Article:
News - Afghanistan
Former president Hamid Karzai on Thursday blasted the National Unity Government on how it dealt with the Pakistan issue and said he was distancing himself from the leaders.
In an interview with the Voice of America, he called the intelligence-sharing agreement reportedly signed between Afghanistan and Pakistan's spy agencies as "embarrassing and contrary to the country's national sovereignty."
Karzai said he has distanced himself from the NUG leaders after Afghanistan's National Directorate of Security (NDS) last month signed a Memorandum of Understanding (MoU) with Pakistan's Inter Services Intelligence (ISI) which would see both countries work closely together to fight terror.
Based on the agreement – which was exposed by TOLOnews – ISI would train and equip the NDS. In addition, Afghanistan and Pakistan would each fight terrorism and both institutions would investigate accused individuals behind any terror incident within their respective countries.
However, a public outcry ensued following reports of the agreement.
Even some unconfirmed reports suggested that the NDS chief, Rahmatullah Nabil, also opposed inking the agreement.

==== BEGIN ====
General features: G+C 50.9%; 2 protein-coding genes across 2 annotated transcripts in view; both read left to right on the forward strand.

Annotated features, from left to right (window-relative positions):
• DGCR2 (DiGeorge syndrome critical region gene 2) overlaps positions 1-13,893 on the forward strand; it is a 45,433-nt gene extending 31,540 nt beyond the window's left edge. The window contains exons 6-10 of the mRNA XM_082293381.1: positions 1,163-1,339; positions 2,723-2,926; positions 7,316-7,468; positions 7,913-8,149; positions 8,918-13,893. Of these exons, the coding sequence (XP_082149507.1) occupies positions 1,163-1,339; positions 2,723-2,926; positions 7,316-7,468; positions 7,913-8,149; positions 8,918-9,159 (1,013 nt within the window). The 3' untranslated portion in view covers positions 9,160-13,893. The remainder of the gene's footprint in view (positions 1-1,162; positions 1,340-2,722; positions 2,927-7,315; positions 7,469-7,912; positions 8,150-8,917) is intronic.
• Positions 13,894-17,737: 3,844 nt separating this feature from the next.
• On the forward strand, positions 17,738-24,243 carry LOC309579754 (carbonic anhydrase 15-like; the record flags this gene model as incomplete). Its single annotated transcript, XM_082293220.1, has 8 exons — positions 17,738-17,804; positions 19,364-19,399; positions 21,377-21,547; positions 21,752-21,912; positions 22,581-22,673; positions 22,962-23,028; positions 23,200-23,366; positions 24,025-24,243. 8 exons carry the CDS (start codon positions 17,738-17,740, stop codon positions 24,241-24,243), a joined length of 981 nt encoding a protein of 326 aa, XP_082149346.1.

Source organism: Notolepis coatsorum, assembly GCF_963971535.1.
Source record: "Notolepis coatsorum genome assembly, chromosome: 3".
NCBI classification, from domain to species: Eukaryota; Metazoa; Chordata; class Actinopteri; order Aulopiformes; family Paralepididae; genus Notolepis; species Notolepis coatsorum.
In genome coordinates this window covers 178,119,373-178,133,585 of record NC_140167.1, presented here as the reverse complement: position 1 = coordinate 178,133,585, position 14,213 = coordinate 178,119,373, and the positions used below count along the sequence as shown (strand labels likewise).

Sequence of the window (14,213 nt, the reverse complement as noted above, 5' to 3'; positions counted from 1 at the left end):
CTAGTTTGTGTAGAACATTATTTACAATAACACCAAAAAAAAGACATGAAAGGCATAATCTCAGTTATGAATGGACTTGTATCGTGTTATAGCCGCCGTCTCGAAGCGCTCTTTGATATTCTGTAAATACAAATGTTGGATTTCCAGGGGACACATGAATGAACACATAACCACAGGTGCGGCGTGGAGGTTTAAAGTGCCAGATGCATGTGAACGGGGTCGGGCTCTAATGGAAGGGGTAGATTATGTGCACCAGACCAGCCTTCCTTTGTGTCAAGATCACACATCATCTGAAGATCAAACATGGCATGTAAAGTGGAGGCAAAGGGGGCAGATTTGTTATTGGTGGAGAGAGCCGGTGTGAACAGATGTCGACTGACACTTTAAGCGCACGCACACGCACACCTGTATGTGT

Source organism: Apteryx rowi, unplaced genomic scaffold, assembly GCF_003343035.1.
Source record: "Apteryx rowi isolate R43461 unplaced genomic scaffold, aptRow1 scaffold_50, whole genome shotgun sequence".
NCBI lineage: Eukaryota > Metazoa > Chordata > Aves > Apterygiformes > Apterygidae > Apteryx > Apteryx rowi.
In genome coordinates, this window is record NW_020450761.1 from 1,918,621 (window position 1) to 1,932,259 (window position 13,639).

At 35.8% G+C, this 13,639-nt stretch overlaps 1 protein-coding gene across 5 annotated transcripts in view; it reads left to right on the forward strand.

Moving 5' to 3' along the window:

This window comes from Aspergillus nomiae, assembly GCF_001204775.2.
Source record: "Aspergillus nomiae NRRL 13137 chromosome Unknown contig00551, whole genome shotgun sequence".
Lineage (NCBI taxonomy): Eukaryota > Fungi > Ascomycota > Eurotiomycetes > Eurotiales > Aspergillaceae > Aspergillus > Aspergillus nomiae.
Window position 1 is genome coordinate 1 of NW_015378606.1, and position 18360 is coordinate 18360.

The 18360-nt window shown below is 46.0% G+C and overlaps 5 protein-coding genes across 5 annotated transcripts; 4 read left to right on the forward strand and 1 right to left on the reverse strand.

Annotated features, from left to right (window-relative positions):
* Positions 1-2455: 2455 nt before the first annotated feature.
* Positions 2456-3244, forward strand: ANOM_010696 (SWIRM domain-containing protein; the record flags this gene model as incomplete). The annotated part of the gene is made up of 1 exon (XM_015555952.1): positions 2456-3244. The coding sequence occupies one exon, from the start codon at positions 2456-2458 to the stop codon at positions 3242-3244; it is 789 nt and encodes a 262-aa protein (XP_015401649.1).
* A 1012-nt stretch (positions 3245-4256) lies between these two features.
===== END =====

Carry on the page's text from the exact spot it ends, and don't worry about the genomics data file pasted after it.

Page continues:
"It is said in a part of this document that NDS and ISI will jointly work on building mindsets. It means that the people should be informed in a way to easily deceive them. And the other part of this document states that any party that refrains from cooperation will be identified as destroyer, which means suffocating a party," Karzai said in the interview.
Soon after reports of the deal emerged, Karzai warned that the MoU was unacceptable to the people of Afghanistan. He asked the government to terminate the agreement.
"In fact they [Pakistan] always want to have Afghans give up their rights to Pakistan, therefore, this document should be invalidated," Karzai stressed.
He rejected the term "Pak-Afghan friendship" and called the so-called friendly relations with Pakistan as meaningless.
"Friendship builds when attacks against us are stopped," Karzai maintained.
In addition, he welcomed government's efforts to begin peace talks with the Taliban but strongly criticized the NUG's approach towards Pakistan.
"I absolutely support peace with the Taliban, but a peace which surrenders Afghanistan to Pakistan is not acceptable to me," Karzai warned.
These statements were expressed only a few days after President Ashraf Ghani reportedly sent a list of security demands to Pakistan Prime Minister Nawaz Sharif.
In a confidential letter to Sharif, Ghani set out a list of demands in terms of bridging the neighboring divide and ending extremism in the region – with the primary focus being on Afghanistan's security.